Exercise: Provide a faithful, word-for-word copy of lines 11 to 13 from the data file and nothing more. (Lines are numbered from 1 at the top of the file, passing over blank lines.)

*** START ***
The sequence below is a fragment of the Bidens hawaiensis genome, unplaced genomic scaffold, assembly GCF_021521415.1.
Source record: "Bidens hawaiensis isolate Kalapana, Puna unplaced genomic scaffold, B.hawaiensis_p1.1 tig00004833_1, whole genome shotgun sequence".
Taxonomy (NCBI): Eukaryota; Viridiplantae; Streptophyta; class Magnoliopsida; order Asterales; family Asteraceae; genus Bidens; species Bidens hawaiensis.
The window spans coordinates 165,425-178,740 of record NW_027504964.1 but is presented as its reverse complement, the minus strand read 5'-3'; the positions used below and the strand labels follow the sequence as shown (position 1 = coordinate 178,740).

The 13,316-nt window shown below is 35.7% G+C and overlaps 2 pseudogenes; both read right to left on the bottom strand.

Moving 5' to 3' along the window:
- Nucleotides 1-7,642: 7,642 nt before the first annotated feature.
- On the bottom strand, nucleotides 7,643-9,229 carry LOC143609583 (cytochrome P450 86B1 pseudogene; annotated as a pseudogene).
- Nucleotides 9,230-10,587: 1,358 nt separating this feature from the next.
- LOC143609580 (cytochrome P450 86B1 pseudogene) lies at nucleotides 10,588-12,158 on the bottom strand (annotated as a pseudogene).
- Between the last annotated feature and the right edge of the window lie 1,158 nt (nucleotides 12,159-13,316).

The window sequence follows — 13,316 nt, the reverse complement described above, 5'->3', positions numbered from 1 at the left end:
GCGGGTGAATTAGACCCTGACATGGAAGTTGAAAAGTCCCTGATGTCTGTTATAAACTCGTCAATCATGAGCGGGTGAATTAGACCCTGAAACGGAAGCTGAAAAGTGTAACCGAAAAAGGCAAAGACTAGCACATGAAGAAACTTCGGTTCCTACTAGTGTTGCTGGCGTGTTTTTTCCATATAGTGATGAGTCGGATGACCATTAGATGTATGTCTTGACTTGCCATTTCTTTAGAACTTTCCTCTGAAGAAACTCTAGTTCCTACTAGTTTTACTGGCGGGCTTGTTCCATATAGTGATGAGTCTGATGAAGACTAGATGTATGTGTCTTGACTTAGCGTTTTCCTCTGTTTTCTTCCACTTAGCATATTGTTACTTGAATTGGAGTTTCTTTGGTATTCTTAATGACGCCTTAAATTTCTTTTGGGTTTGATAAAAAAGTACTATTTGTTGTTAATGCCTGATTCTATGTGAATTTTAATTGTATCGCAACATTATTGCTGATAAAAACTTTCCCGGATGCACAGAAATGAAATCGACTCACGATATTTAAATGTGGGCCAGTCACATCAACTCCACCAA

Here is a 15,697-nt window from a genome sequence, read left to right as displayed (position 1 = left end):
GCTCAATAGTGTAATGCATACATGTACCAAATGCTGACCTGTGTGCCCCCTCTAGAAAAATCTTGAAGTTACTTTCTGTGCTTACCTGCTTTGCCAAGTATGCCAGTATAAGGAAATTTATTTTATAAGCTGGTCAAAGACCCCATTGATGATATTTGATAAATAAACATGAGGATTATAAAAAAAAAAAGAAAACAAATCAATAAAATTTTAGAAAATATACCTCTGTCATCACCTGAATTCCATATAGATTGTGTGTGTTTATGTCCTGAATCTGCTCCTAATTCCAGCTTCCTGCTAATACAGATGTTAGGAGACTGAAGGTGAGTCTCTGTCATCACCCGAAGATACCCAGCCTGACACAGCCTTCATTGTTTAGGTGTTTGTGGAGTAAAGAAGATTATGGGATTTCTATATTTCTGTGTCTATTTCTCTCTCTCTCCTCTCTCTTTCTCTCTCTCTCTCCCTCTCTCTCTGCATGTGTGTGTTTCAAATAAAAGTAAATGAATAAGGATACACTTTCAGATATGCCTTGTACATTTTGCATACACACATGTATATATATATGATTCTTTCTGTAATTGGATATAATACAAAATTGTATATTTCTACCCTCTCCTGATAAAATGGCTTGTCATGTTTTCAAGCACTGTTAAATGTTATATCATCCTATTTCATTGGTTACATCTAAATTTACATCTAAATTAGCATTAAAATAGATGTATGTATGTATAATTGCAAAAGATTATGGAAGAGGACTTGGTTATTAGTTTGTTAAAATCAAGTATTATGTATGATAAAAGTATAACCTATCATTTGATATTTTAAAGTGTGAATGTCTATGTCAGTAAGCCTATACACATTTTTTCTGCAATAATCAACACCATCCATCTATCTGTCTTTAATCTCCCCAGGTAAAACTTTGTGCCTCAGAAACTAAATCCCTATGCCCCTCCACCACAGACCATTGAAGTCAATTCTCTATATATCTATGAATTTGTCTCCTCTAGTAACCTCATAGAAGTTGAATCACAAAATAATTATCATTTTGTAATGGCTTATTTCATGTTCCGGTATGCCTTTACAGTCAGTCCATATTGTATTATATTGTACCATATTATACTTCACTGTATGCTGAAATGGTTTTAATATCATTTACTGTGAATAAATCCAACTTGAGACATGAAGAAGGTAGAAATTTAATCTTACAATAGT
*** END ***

- Between the last annotated feature and the right edge of the window lie 1,158 nt (nucleotides 12,159-13,316).

The window sequence follows — 13,316 nt, the reverse complement described above, 5'->3', positions numbered from 1 at the left end:
GCGGGTGAATTAGACCCTGACATGGAAGTTGAAAAGTCCCTGATGTCTGTTATAAACTCGTCAATCATGAGCGGGTGAATTAGACCCTGAAACGGAAGCTGAAAAGTGTAACCGAAAAAGGCAAAGACTAGCACATGAAGAAACTTCGGTTCCTACTAGTGTTGCTGGCGTGTTTTTTCCATATAGTGATGAGTCGGATGACCATTAGATGTATGTCTTGACTTGCCATTTCTTTAGAACTTTCCTCTGAAGAAACTCTAGTTCCTACTAGTTTTACTGGCGGGCTTGTTCCATATAGTGATGAGTCTGATGAAGACTAGATGTATGTGTCTTGACTTAGCGTTTTCCTCTGTTTTCTTCCACTTAGCATATTGTTACTTGAATTGGAGTTTCTTTGGTATTCTTAATGACGCCTTAAATTTCTTTTGGGTTTGATAAAAAAGTACTATTTGTTGTTAATGCCTGATTCTATGTGAATTTTAATTGTATCGCAACATTATTGCTGATAAAAACTTTCCCGGATGCACAGAAATGAAATCGACTCACGATATTTAAATGTGGGCCAGTCACATCAACTCCACCAA